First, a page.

We then install a DFS-enabled air purification unit. DFS is a patented technology that is the most effective technology on the market for eliminating airborne particulate matter down to 0.007 microns. To give you a relative comparison about how small that is, HEPA filters that everyone is keen on because HEPA is a very commonplace type filter. HEPA filters are good for eliminating air particulate matter down to say two or three using a very, very dense weave. But the weave you would require to get a HEPA filter to remove something down to say a 0.1 micron, would be so dense that air just wouldn’t pass through it. And so this this DFS technology which stands for Disinfectant Filtration System technology is actually an electrical grid.

Brian (27:05):

So it’s using a different type of method to eliminate air particulate matter down to the very, very tiniest particles. The electricity causes the smallest particles to coalesce and then the electrical field makes them inert and they get captured by the electrical grid that’s in this machine. There are a couple of pre-stage filters within the air purification unit to take out some of the larger stuff that your standard HEPA filter would capture, but the way we’re able to achieve a 0.007 elimination is only through application of this patented electrical field technology – the DFS grid – and the COVID particle is 0.01 micron in size. So since the DFS grid is capturing particles as small as 0.007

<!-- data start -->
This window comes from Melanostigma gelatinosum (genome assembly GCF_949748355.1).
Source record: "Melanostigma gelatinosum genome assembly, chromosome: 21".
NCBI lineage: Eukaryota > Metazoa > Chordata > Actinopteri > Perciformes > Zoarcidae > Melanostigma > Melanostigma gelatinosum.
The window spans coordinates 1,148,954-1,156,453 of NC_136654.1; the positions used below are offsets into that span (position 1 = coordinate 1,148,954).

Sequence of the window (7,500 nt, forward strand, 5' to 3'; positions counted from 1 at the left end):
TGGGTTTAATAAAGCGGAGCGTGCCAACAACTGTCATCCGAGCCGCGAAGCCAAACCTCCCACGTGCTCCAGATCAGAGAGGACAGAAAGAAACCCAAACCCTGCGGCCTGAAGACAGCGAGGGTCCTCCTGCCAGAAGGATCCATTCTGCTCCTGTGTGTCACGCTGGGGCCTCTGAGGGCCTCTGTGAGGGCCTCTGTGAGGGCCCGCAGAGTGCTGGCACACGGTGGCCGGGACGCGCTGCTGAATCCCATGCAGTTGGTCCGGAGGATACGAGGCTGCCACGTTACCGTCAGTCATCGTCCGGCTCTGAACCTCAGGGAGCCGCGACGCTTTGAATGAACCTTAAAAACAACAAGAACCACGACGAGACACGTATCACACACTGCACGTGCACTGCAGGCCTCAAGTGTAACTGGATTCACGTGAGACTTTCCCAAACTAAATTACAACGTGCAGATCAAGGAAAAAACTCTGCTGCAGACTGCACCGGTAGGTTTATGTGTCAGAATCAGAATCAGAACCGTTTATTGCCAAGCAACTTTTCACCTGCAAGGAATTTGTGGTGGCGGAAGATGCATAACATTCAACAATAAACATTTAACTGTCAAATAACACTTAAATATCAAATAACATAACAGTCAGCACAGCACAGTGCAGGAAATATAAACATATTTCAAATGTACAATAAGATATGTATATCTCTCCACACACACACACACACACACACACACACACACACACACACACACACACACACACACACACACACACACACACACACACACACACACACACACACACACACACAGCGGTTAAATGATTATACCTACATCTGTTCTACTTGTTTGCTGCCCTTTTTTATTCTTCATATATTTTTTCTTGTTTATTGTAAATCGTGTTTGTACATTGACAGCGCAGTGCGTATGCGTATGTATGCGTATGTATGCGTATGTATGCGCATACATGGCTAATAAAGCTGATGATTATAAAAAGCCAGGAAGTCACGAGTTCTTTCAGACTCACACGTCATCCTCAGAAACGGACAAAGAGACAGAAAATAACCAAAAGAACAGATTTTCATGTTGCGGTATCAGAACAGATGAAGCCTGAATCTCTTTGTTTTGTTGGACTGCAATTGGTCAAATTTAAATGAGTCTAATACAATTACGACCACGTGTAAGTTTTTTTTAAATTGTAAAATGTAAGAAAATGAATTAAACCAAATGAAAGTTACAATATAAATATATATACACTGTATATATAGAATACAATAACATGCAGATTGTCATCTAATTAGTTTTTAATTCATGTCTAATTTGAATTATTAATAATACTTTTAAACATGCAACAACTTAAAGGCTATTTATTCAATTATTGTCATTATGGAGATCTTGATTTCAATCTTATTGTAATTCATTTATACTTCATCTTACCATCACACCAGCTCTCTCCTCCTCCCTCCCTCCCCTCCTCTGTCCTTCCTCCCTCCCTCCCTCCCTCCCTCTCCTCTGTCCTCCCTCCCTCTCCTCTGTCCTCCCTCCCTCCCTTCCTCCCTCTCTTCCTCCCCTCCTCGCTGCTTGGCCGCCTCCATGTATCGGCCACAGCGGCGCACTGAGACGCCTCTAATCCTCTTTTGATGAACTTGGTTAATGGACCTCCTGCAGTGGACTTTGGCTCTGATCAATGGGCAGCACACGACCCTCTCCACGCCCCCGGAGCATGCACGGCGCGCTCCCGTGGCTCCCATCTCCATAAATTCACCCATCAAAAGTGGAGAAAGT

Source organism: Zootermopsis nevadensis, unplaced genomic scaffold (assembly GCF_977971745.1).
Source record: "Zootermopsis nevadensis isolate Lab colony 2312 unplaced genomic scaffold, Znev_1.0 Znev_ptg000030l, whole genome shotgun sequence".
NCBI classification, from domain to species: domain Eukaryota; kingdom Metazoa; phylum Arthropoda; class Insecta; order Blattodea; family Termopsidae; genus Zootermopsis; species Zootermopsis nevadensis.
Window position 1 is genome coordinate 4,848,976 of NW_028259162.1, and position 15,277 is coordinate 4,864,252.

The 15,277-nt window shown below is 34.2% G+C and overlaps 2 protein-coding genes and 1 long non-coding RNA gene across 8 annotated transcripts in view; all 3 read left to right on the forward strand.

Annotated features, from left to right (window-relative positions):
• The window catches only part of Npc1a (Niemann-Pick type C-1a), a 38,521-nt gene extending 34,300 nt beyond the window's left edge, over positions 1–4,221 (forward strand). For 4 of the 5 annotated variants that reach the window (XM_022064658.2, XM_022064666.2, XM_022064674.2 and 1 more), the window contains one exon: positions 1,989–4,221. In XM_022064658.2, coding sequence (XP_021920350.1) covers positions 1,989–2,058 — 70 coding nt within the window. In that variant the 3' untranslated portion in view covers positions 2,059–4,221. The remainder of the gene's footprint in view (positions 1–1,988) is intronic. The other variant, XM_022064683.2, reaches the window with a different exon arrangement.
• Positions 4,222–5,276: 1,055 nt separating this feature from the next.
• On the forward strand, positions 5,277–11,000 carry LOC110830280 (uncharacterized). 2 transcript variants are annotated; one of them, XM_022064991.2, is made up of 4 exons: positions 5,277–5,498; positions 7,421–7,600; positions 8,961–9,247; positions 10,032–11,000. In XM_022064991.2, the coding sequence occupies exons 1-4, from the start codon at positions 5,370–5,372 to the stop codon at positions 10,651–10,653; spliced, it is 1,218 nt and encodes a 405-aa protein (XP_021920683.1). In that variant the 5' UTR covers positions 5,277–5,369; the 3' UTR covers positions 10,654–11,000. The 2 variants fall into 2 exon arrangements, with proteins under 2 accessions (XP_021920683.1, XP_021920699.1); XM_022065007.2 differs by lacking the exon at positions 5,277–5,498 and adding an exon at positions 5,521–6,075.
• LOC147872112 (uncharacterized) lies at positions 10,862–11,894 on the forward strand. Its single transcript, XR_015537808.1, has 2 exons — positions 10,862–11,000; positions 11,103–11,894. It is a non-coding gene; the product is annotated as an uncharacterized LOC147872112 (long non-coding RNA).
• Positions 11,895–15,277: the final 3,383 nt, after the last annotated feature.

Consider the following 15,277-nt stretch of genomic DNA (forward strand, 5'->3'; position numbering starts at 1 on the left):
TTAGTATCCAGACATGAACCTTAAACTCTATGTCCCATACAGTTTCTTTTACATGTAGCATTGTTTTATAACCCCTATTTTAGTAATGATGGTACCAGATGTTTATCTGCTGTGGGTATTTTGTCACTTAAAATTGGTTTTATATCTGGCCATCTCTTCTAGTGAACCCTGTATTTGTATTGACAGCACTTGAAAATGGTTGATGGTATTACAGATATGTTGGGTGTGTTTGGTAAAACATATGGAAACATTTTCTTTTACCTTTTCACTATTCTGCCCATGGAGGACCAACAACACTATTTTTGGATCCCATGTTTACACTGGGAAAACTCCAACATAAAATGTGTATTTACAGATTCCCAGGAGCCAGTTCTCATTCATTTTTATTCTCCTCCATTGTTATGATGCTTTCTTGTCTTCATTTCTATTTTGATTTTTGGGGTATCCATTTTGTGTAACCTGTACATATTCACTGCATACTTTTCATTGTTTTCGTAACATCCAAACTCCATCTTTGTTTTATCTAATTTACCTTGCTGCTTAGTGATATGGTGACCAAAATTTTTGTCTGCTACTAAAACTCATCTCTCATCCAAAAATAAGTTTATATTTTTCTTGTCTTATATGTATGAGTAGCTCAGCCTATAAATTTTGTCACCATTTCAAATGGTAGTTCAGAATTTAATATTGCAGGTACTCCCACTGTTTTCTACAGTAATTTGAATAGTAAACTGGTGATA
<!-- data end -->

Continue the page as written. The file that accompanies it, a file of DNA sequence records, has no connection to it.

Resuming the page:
Speaker 3 (28:19):

It’s capturing the COVID particle

Brian (28:22):

And there again, third-party validated testing shows a 99.99% efficacy in removing particles down to that size. We could use different air purification technology, but we’re very concerned with providing a product in the Pure Room program that is at the top of the game, the very best that you’re going to find. And right now that is DFS air purification technology. You’re simply not going to find something that’s going to do a better job. So we’ve got the surfaces covered and the air treated with our air purification unit – as well as the tea tree oil cartridge that goes inside of the HVAC unit.

Brian (29:25):

We also install a filter in the shower that eliminates hard minerals that may be part of the water that’s in the hotel. And we provide signage within the Pure Room that helps the guest understand the seven different steps that were taken to create this this Pure environment for them. Finally, we have a cover that goes on the mattress that is specifically designed to prevent any sort of dust mites or bed bugs or things from transitioning from the mattress up to any of the sheets. And we also apply pillows that are feather free because feathers can be a trigger for folks that are sensitive.

Brian (30:30):